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Appraisal Management Gets a Shot in the Arm

JAN 14, 2013 2:41pm ET

WE’RE HEARING...appraisal management isn’t such a hum-drum business after all. No, really, at least not in the hands of a 27-year-old entrepreneur like Brian Coester.

About seven years ago, Coester left a job at Smith Barney to join his dad’s appraisal business and provide marketing support, only to see his dad retire a month later. (The old man still accompanied his son on marketing visits, just so clients wouldn’t be spooked by the younger Coester’s age). Today, Coester Valuation Management Services does about 6,000 appraisals a month and generates about $25 million in annual revenue. Coester’s goal is to have the company doing 2,000 appraisals a day.

Coester admits that being a 20-something CEO does raise eyebrows among some potential clients, but he said it hasn’t been a roadblock. “It’s never been an obstacle to the point where anyone has not done business with us because of it,” he told me.

And many clients are relieved to see industry veterans, like director of accounts Frank Novak and SVP of operations Rob Chasteen, working alongside Coester. In hiring people, Coester told me he puts a premium on mortgage experience and technology savvy.

And youth perhaps brings a fresh perspective to the appraisal business, one of the more stodgy pieces of the mortgage puzzle in many eyes. And with the Consumer Financial Protection Bureau increasing oversight of the entire lending process, lenders will find themselves under even more scrutiny regarding how they value collateral. With regulators and investors requiring more data and tighter controls, automation of any lending function is key.

“The biggest thing for any company right now is just keeping pace with all the changes,” Coester said. “It’s like trying to go upward on a downward escalator, where you have to run twice as fast just to keep up.”

The regulatory environment has changed so much that he believes an originator today looking at an appraisal report from a 2006 loan package would wonder how anyone was allowed to close a loan based on it.

Coester says the appraisals get returned for “revisions” upwards of 30% of the time because they don’t meet regulatory, underwriting or investor guidelines. Coester wants to get that down to 5% or less.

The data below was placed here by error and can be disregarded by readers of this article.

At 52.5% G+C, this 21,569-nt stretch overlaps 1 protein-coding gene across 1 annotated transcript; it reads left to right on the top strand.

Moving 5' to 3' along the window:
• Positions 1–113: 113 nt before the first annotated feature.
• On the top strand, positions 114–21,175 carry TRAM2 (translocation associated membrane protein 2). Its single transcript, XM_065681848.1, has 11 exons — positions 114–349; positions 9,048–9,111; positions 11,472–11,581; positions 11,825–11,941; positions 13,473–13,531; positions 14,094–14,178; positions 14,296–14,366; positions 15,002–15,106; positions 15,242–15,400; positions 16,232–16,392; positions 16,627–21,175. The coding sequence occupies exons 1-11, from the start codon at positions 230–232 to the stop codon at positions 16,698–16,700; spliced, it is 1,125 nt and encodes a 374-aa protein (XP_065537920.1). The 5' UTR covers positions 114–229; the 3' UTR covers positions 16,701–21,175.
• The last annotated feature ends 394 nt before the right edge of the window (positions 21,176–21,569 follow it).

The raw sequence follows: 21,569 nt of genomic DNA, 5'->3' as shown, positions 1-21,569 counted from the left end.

As a result, his nationwide appraisal management company has focused on using technology and “common sense stuff” to make sure appraisals come back the same way every time. The company has studied revisions to see what errors crop up repeatedly. When trends are spotted, those issues are incorporated into appraiser training.

Coester is keen on having software developers flag every data point in the appraisal process, even things that typically are not needed for monitoring or reporting. That way, if you decide to change what data used in reports, it’s as simple as changing the radio station in your car. There is no reason to muck around with the software architecture.

“A simple thing like that becomes genius later on,” he said. “It’s not about creating something super special but more about using the technology that is currently available.”

The location of “comps” used to support an appraiser’s valuation is one potential red flag to keep an eye on, he said. If an appraisal comes in with two comps from across a highway, where previous appraisers used comps on the same side of the highway as the house, that’s a big warning sign, he said.

Coester is also skeptical about the reliability of automated valuation models, saying that, for lack of a better word, they “stink.”

“They’re just accurate enough to get you in trouble,” he said. “Five of them will be pretty much right and then one will be $300,000 off.”

Currently, he sees a continuum of valuation products, ranging from free home value estimates from companies such as Zillow and Trulia, to simple AVMs that cost six or seven bucks, to interpretive AVMs (around $50 a pop) to desktop appraisals ($125) to full appraisals ($450).

Because of the significant price differential, he believes that an interpretive AVM in the $30 price range could find a niche, but efforts to deploy such products using sales contracts and real estate listings for current valuation estimates haven’t been well received to date.

CoesterVMS developed Cloud Control, an appraisal management platform that utilizes Salesforce.com’s technology, which helps customize the appraisal ordering process for different lenders with different origination strategies and channels.

Ted Cornwell has covered the mortgage markets since 1990. He is a former editor of both Mortgage Servicing News and Mortgage Technology.